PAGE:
Existing Member?

Gina, Joe and Justin's Backpacking Experience

Gippsland

AUSTRALIA | Thursday, 11 December 2008 | Views [708] | Comments [1]

The next region we passed through in the caravan of fun was called “Gippsland.”  Why it is called Gippsland i have NOO idea whatsoever and all 200,000 tourist guides and maps we've  collected have never made mention of it, so...???.  This area is the southernmost region of Australia and is basically all the land west of Melbourne extending to the east coast.  It is made up of a lot of “unaustralian like” land, mostly mountains and rainforest. 

Our adventure here started with rain, and a whole lot of it.  The first 2 days we traveled the weather was HORRIBLE!!!  The wind was blowing so hard that the campervan was being rocked from lane to lane.  Needless to say there wasn't much sightseeing to be done, so instead we went a different route...Wineries!  This area is well known for its wine making and there are a whole bunch of wineries scattered about.  Ever see Yellowtail (Kangaroo on bottle is a giveaway) at the wine store?  Thats Gippsland!  The goal was to end up at Wilson Promenade (a very popular national park) and the weather would clear up for some hiking.  Well that didn't happen.  So as a plan B we opted to sit in our campervan and play Phase 10 and drink our brand new bottles of wine...party animals eh?  It was  actually pretty funny watching all the people in tents freaking out as their tents started to float and then scurry around for a new dry spot!!  Gina said a few of the girls eve decided to setup a mini camp in the handicap stall of the girls bathroom.  And for those whom i've had the camping conversation with.......THIS is why staying in a tent is NOOO fun!!!!

The following morning the weather broke and we were able to do our hikes at the Promenade.  The most notable of which was “Squeaky Beach,” named so because the sand squeaks when you walk on it, but thats not what made it cool.  For some reason there were a ton of these MASSIVE round and odd shaped rocks scattered around like someone dropped 45 ft rock marbles from space.  They formed a maze that you could wander around and hide in.  Of course i tried to climb all of them in an effort to get sweet pictures from the top.  As you can see by the pictures this was a success (mostly).  All except for the biggest one, unfortunately that was not quite as easy to get down from as i had intended and required a bit more climbing skill that I actually have.  I think some of the other hikers noticed this, mostly because they sat down on the beach to watch as i SLOWLY made my way down (i think they were hoping for a fall!!!).  Joe managed to capture the entire disaster on camera so im sure pics will surface at some point ;).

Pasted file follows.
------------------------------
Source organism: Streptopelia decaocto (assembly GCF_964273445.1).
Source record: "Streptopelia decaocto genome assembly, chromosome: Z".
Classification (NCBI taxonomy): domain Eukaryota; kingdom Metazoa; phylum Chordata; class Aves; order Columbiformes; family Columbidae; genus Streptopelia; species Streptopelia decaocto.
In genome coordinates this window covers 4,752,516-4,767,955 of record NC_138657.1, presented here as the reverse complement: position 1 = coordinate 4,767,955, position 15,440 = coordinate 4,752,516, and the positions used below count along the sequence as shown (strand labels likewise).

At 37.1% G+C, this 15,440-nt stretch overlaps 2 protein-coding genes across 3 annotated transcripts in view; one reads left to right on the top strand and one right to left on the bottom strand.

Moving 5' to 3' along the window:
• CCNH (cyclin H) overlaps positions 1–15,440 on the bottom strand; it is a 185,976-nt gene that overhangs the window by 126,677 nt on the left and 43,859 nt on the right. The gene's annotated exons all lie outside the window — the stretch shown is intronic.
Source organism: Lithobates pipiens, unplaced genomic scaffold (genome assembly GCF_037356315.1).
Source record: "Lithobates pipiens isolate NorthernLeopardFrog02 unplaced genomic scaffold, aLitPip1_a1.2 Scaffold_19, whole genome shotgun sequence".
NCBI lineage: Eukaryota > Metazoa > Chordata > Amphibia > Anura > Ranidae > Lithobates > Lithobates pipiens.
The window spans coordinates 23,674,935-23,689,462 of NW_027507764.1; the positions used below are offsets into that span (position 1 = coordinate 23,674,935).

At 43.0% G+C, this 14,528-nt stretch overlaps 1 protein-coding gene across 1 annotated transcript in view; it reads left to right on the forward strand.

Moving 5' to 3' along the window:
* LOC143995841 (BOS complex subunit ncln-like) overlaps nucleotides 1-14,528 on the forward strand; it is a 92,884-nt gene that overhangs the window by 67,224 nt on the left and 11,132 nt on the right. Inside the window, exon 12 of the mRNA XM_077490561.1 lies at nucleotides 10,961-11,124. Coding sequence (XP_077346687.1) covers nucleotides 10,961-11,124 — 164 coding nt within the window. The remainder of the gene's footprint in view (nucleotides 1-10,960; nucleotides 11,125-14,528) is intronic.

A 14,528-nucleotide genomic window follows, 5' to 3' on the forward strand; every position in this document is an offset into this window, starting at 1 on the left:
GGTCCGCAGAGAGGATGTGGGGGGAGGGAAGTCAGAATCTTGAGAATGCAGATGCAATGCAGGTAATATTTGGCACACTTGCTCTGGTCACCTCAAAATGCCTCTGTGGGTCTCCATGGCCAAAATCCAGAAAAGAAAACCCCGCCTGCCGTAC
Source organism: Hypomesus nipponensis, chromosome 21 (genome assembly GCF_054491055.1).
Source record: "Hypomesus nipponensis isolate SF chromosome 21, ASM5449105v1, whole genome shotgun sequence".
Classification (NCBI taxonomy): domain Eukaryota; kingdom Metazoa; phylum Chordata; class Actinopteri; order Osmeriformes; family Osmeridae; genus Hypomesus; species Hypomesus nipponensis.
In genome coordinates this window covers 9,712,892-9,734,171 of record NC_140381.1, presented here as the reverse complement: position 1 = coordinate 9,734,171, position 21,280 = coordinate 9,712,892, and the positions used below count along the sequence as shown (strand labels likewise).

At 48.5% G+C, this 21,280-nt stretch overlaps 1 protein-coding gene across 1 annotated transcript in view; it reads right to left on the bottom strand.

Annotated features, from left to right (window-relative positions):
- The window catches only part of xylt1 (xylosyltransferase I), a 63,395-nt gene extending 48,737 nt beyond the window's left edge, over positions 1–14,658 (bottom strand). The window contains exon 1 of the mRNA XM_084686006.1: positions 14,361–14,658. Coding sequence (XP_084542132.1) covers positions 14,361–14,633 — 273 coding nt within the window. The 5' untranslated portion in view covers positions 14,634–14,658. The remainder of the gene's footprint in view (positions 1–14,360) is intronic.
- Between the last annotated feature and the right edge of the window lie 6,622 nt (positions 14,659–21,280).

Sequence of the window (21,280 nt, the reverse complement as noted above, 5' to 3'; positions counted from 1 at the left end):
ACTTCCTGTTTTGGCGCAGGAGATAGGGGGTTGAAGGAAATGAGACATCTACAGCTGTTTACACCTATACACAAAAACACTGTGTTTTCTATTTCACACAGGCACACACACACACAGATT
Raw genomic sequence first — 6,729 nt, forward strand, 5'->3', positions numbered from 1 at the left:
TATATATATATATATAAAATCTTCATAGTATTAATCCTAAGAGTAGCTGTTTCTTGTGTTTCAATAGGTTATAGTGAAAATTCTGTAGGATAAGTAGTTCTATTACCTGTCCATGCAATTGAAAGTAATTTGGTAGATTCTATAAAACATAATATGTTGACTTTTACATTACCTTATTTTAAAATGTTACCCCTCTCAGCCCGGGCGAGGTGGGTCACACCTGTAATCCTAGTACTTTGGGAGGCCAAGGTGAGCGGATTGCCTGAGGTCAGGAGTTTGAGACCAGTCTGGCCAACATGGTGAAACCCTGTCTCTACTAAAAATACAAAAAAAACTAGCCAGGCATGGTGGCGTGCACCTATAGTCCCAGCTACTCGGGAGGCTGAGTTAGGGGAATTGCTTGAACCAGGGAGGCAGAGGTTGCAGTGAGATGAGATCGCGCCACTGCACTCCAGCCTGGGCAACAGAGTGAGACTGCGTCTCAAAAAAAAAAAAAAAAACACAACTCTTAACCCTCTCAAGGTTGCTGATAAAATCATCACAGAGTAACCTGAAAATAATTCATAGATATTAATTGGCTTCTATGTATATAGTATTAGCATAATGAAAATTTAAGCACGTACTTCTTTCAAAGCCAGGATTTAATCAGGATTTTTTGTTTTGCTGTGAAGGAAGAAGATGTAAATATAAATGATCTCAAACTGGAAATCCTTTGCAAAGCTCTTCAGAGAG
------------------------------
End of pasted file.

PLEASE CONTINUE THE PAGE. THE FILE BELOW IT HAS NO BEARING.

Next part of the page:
At this park we also got to see our first wild KANGAROO.  To Joe and Gina's great pleasure it happened in much the same fashion as the seal incident in Kaikoura.  Both parties we simultaneously terrified, and i got laughed at...im seeing a trend here with me getting laughed at ;).

The next part of the story has easily become our new favorite story between us.  To make an extremely long story somewhat shorter, we were perusing our 2.5 million tourist maps and came across a road up in the mountains that sort of headed to our next destination (Terra-Burma park) and it was called “The Great Ridge Road.”  Now having done “The Great Ocean Road” and being very pleased how could be pass up the opportunity to traverse “The Great Ridge Road.”  It must be equally as amazing to be given such a similar name...right???  The answer to that question would be NO.  This stupid road was an old ONE LANE rock road that hugged the top of these massive mountains with more curves and bends than a bowl of spaghetti and no guard rails, street signs, or road markers for 50 miles!  Who would build such a ridiculous road??? A logging company trying to remove burned timber from the middle of Australia!!!  To add another level of drama to the story, that storm/wind i mentioned earlier had knocked over a ton of trees that of course blocked the roadway on “The Great Ridge Road.”  so a decent portion of our trip was spend excavating a path  to squeeze our gigantic van through!  At one point we came up to another guy who was clearing a fallen tree from the road with a chainsaw.  We told him this same story and he got a good chuckle out of it and congratulated us for getting off the normal tourist routes.  It was lucky for us that he was there, because there was NOOOO way we could have moved that tree without a chainsaw and we were already 30 or so miles  (2 hours) into the road...UGH.  Adventure here we come!!!!!!!!!!!!!!!!!!!!!!

The rest of our time in Gippsland was spent bouncing around a few national parks doing mostly rainforest hikes (see pictures).  At one point we found a city with a cave system in it.  We opted to go on the cave tour, but were disappointed to find out we didn't need wet-suits or climbing harnesses?!?!?!?  These guys need to take a lesson in fun from New Zealand!

Comments

1

It's named Gippsland after my relative Sir George Gipps, Lieutenant Governor of New South Wales & New Zealand who settled Australia under the Queen. His claim to fame is that he made it Illegal to hunt Aborigenes which is why he was considered the worst Governor of Australia. Ha...Australia was kind of savage in nature...There's a statue of Sir George in Canterbury Cathedral (England)...Hope this helps you and check out the Gippsland Worm if you haven't already on youtube. It's pretty slimey. Cheers!

  Marina Gipps Feb 27, 2010 11:02 AM

Add your comments

(If you have a travel question, get your Answers here)

In order to avoid spam on these blogs, please enter the code you see in the image. Comments identified as spam will be deleted.


 

 

Travel Answers about Australia

Do you have a travel question? Ask other World Nomads.